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State sets Fox Valley battle plan against gypsy moths

A gypsy moth caterpillar is considered be serious forest urban landscape pest capable eating leaves 500 species trees can consume

A gypsy moth caterpillar is considered to be a serious forest and urban landscape pest, capable of eating the leaves of 500 species of trees, and can consume up to 11 square feet of foliage in its lifetime. | File photo

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Updated: April 18, 2013 6:33AM



Two area forums are planned in the next two weeks, where the state will explain its plans to treat the region for the destructive gypsy moth.

The Illinois Department of Agriculture will hold presentations on Monday in Montgomery and on March 27 in Lisle. Both will offer information on treatment plans for the area to control large populations of gypsy moth, a non-native caterpillar that has established itself in Illinois and has a reputation for defoliating trees and shrubs.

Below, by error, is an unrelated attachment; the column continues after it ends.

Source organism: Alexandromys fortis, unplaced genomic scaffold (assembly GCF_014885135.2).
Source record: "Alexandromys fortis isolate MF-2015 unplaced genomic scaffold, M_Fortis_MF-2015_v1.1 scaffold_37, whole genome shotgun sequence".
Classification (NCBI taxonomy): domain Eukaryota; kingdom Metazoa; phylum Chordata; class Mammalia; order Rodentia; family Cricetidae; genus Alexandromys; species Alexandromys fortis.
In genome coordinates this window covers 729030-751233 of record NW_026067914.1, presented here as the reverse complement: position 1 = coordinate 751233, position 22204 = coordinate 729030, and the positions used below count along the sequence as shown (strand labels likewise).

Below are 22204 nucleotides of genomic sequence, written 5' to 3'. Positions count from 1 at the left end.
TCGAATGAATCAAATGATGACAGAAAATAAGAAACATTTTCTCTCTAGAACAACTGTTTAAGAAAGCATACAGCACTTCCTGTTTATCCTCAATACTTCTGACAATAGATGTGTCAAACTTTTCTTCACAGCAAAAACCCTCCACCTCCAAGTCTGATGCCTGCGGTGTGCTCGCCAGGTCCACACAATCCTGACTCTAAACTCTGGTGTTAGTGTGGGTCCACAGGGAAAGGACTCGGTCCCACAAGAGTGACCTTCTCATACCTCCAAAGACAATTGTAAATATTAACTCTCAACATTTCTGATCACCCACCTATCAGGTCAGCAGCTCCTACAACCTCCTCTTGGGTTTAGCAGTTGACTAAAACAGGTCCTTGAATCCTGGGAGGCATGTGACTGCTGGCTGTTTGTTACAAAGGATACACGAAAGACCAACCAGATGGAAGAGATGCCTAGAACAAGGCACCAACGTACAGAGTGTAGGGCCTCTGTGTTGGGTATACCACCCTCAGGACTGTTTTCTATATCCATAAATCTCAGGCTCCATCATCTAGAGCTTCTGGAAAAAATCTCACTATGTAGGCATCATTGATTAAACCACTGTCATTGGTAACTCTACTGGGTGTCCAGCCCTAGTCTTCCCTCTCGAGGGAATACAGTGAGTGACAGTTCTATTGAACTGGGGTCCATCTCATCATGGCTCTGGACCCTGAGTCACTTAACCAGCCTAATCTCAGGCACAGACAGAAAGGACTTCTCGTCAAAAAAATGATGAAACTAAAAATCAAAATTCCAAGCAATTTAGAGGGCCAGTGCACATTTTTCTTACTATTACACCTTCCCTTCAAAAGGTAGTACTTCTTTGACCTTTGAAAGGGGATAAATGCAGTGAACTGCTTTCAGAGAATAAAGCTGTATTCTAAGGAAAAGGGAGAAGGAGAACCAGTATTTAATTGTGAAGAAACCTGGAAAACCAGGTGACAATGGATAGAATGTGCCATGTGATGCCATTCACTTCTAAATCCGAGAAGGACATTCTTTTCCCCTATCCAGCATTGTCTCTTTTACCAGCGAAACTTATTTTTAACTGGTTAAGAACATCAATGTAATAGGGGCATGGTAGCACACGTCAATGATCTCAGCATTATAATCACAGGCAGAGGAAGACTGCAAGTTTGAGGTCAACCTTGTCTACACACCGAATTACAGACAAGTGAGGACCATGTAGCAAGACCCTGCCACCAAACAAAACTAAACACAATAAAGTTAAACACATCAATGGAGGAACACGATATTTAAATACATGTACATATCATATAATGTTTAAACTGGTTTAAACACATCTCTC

The Montgomery presentation will cover plans to treat a 12-acre site near Montgomery and a plan for 1,066 acres in Oswego. The presentation will be from 4 to 7 p.m. Monday at the Oswegoland Park District Civic Center, 5 Ashlawn Avenue.

The Lisle presentation will cover plans to treat 33,022 acres in Naperville and 5,079 acres at Fermi National Accelerator Laboratory in Batavia. The Lisle presentation will be from 3 p.m. to 6 p.m. March 27 at the Morton Arboretum, 4100 Illinois Route 53, Lisle.

Infested sites will be treated with a bacteria that kills the gypsy moth in its larvae stage, or a gypsy moth-specific pheromone that acts as a sexual attractant and prevents male gypsy moths from breeding. Treatments would be made by helicopter in mid-to late-May and by airplane in late June.

State officials say large populations of gypsy moths can strip plants bare and leave them vulnerable to further insect attacks or disease. It feeds on hundreds of species of trees and shrubs.

Other presentations will be held in Lemont and Wheaton. For information, visit www.agr.state.il.us.



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